Image

20. Wash your hands! This very important step is often overlooked. Batteries contain lead, and on many batteries, the terminals themselves are made of lead. Chances are you are going to come into contact with it. After working with or touching the battery, wash your hands well.



jonnyqball
Posts: 1
Joined: Thu Jul 27, 2017 8:55 am
Location: South Portland, ME
Motorcycle: 1994 GL1500

Re: How to Replace your Battery

Post by jonnyqball » Thu Jul 27, 2017 9:01 am

This is the best step-by-step I have found, thanks! Here's my issue - when I go to secure the terminals, I get a beep from a security system I didn't know was on the bike (I just inherited it). Any guidance on how to disable this in order to install the battery? If it's as simple as pulling a fuse, that would be great but I have no idea what fuse it would be. So frustrated, dying to ride this thing!

User avatar
WingAdmin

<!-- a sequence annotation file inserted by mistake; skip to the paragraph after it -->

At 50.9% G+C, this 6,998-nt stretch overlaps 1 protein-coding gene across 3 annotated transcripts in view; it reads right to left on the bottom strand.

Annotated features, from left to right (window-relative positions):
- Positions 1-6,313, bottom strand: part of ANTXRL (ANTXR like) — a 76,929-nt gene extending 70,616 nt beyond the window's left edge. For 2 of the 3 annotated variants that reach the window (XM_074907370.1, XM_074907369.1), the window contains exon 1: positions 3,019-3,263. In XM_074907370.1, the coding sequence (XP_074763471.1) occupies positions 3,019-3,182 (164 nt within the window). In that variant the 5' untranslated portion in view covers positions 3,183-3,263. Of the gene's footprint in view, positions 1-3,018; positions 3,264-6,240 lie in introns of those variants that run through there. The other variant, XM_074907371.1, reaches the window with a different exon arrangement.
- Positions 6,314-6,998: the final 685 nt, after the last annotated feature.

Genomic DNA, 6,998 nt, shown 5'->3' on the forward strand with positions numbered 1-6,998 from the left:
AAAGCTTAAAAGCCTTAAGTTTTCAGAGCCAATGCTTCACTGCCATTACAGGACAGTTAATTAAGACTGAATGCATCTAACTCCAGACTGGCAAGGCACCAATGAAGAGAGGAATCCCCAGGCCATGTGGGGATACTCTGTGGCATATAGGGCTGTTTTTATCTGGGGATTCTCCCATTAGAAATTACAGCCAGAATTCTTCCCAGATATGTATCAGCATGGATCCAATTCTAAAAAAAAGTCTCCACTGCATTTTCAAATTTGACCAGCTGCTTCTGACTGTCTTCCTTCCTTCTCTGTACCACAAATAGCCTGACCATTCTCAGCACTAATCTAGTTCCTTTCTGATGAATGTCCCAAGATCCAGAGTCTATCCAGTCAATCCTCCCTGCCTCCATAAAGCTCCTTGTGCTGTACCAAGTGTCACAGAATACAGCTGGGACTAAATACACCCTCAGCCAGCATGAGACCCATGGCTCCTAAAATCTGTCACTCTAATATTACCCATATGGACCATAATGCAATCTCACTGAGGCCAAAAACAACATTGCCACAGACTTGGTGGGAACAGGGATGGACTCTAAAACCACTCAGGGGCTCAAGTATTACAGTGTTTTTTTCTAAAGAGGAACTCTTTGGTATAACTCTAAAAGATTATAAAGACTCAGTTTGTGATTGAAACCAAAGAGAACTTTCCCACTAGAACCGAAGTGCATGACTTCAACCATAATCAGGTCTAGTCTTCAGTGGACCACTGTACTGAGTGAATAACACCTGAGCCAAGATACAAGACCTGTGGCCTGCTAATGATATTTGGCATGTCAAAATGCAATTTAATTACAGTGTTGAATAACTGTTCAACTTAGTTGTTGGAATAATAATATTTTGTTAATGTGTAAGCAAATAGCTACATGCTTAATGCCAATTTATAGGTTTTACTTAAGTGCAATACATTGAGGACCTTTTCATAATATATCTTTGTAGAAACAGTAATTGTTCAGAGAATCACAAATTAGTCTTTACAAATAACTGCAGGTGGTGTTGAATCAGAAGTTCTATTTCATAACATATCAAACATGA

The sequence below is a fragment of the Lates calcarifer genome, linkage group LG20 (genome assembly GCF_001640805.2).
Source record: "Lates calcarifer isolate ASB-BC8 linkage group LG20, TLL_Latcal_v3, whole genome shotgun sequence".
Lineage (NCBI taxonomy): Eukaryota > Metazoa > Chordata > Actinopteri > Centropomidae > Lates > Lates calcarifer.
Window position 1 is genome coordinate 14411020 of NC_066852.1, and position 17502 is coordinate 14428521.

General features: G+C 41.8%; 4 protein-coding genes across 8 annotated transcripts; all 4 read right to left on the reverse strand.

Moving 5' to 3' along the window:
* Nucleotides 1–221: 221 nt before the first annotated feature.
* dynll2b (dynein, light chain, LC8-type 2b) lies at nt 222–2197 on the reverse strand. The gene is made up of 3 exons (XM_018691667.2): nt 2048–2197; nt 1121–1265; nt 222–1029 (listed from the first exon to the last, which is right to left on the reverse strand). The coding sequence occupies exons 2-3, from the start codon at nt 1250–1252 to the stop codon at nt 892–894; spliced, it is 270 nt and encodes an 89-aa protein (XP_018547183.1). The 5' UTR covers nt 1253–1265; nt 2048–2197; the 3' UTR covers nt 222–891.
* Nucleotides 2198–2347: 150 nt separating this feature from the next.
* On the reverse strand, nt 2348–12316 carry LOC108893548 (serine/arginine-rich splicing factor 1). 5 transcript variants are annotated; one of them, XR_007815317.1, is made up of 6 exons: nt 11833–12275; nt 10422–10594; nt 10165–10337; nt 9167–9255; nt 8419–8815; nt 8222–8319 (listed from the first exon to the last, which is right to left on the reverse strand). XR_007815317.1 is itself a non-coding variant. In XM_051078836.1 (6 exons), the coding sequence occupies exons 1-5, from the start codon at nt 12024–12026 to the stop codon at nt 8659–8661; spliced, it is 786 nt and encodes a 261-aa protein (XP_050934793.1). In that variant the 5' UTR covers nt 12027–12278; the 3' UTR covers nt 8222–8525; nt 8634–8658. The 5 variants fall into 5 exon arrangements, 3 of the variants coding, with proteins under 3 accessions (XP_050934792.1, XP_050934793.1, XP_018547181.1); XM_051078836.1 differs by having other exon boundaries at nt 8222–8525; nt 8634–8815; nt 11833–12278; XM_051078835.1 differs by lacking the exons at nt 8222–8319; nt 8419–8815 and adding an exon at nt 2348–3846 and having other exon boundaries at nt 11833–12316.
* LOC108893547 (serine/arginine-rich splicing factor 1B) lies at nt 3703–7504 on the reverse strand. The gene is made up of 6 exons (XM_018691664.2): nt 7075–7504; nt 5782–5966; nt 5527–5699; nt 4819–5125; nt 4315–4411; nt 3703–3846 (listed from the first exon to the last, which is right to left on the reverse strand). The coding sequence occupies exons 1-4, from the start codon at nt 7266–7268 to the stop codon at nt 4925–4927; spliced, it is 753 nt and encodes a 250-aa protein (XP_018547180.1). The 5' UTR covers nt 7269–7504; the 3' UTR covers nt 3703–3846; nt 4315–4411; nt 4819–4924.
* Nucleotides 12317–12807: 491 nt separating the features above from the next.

Site Admin
Posts: 18226
Joined: Fri Oct 03, 2008 4:16 pm
Location: Strongsville, OH
Motorcycle: 2000 GL1500 SE
1982 GL1100A Aspencade (sold)
1989 PC800 (wife's!)
1998 XV250 Virago (sold)
2007 Aspen Sentry Trailer

Re: How to Replace your Battery

Post by WingAdmin » Thu Jul 27, 2017 6:34 pm

jonnyqball wrote:
Thu Jul 27, 2017 9:01 am
This is the best step-by-step I have found, thanks! Here's my issue - when I go to secure the terminals, I get a beep from a security system I didn't know was on the bike (I just inherited it). Any guidance on how to disable this in order to install the battery? If it's as simple as pulling a fuse, that would be great but I have no idea what fuse it would be. So frustrated, dying to ride this thing!
The bike didn't come with one, so it is aftermarket - so how it is hooked up is anyone's guess. You will have to find the system, then follow its wires to see where it is connected.

Post Reply